As Northeast Ohio’s young athletes return to practice, things are not exactly the same as they used to be before Covid-19. But after weeks of “stay-at-home” orders, the teens are glad to be back on the field or court, together, practicing their skills in modified ways.
Overseeing a 3-phase program that allows them to safely return to play amid the coronavirus pandemic are Akron Children’s athletic trainers.
“Athletic trainers were known for taping knees and ankles, and addressing the rare but serious emergency such as cardiac arrest, “ said Dr. Joe Congeni, director of Sports Medicine at Akron Children’s Hospital. “They met the next big challenge and became experts in identifying concussions on the sidelines. Now, in the Covid-19 era, they have met the new challenge and are our experts in infection control in youth sports.”
The 14 days of Phase 1 allows young athletes to return to practice in groups of 9 with one coach. They can lift weights or practice foot skills but can’t, say, pass a football or do any one-on-one on the basketball court.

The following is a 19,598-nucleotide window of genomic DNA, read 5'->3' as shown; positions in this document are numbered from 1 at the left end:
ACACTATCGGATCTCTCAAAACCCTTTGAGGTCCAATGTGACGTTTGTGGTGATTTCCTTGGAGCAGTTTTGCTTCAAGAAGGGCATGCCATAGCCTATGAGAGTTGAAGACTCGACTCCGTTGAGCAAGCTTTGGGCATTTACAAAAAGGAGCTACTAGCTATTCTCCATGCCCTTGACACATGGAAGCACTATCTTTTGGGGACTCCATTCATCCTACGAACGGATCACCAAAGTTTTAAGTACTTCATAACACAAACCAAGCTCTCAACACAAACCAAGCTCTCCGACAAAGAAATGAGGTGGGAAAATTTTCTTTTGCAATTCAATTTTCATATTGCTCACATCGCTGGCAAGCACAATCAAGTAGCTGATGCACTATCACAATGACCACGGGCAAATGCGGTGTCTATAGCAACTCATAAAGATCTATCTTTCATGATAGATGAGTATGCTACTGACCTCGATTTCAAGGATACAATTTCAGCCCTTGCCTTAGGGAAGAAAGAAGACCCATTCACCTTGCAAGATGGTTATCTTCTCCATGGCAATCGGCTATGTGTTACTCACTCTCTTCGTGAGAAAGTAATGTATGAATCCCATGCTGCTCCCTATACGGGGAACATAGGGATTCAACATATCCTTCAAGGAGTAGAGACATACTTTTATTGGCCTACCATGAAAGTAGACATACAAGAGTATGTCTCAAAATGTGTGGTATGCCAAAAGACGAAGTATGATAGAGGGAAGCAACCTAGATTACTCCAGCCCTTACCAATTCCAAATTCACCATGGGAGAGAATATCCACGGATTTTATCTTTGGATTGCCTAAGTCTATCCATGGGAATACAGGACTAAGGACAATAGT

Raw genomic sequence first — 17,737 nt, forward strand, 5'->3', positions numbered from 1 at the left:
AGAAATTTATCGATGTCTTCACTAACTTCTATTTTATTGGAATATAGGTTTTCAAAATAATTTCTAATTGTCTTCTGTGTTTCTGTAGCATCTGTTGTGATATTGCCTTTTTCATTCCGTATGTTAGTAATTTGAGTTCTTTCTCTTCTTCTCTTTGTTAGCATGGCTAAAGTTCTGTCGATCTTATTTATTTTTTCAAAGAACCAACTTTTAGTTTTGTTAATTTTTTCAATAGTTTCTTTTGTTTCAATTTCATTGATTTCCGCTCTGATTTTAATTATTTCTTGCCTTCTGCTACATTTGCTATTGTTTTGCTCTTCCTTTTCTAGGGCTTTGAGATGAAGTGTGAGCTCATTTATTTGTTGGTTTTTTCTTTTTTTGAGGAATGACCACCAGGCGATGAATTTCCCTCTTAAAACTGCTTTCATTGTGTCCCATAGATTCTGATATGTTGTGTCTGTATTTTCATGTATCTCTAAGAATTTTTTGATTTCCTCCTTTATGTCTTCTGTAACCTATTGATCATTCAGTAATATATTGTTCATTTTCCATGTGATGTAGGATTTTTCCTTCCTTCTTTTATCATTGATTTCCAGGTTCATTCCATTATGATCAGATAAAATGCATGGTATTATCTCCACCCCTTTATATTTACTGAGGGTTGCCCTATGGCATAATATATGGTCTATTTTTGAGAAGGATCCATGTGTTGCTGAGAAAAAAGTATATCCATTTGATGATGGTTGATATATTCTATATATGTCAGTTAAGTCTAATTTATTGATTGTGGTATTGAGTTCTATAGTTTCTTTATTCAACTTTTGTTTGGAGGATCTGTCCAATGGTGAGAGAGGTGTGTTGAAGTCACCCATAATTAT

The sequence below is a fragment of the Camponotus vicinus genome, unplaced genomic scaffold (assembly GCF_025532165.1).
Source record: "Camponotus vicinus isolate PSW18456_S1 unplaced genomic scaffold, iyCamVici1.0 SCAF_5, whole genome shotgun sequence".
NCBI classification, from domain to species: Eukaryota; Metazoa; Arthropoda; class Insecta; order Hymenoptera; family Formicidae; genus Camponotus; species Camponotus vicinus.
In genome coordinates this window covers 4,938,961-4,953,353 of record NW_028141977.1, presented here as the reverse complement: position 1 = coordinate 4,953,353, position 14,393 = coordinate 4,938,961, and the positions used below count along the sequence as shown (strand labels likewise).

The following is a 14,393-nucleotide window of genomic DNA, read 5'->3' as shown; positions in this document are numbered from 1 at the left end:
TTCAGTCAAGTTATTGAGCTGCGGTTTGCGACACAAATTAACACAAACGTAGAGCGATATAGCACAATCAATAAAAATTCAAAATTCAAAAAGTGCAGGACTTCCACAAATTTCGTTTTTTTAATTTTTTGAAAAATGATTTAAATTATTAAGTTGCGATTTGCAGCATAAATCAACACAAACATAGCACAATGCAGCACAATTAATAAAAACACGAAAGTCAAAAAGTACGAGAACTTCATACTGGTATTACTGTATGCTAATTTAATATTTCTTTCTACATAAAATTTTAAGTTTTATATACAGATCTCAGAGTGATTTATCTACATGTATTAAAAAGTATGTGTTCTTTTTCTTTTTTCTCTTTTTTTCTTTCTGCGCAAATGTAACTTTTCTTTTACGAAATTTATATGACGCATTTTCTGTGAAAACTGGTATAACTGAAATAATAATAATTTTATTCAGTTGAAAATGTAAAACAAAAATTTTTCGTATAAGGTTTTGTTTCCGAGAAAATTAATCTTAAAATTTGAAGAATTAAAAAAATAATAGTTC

The infection control guidelines have been provided by National Federation of State High School Associations and the Ohio High School Athletic Association but districts are adding their own policies. In general, the districts are beginning the 6-week (3 two-week) phased-in approach based on the start date of their school year.
Akron Children’s has athletic trainers in nearly 30 school districts in Summit, Stark, Medina, Portage, Warren and Mahoning counties.
“The real keys in all the phases is going to be the screening questions and the temperature checks,” said Dr. Congeni. “If there are no spikes in infections, teams can move into Phase 2, where there’s the opportunity to have 50 people in an outside situation, 10 people still on the inside.”
Phase 2 may also allow the use of locker and meeting rooms with social distancing. Low risk sports like cross country will be able to come together for their traditional practices sooner than sports like football and basketball because of the level of close contact inherent in the sport.
At Highland High School, athletic trainer Mike Johnson has been overseeing football, basketball, soccer and volleyball players and cross country runners returning to practice since their school year abruptly ended in March. Altogether, he is responsible for the health of 700 high school athletes in the district.
On a recent day, football players took turns in the weight room and outside on the field, while members of the girls basketball team were spread out in the gymnasium.
He’s screening the athletes about recent fever and exposure to Covid-19, and watches to see that athletes do not share towels or water bottles. Highland should be ready to enter Phase 2 the week of June 15.
“Just four weeks ago, we all thought we wouldn’t be back to August, at best, and, now, here we are,” said Johnson. “I am very optimistic but also cautiously optimistic.”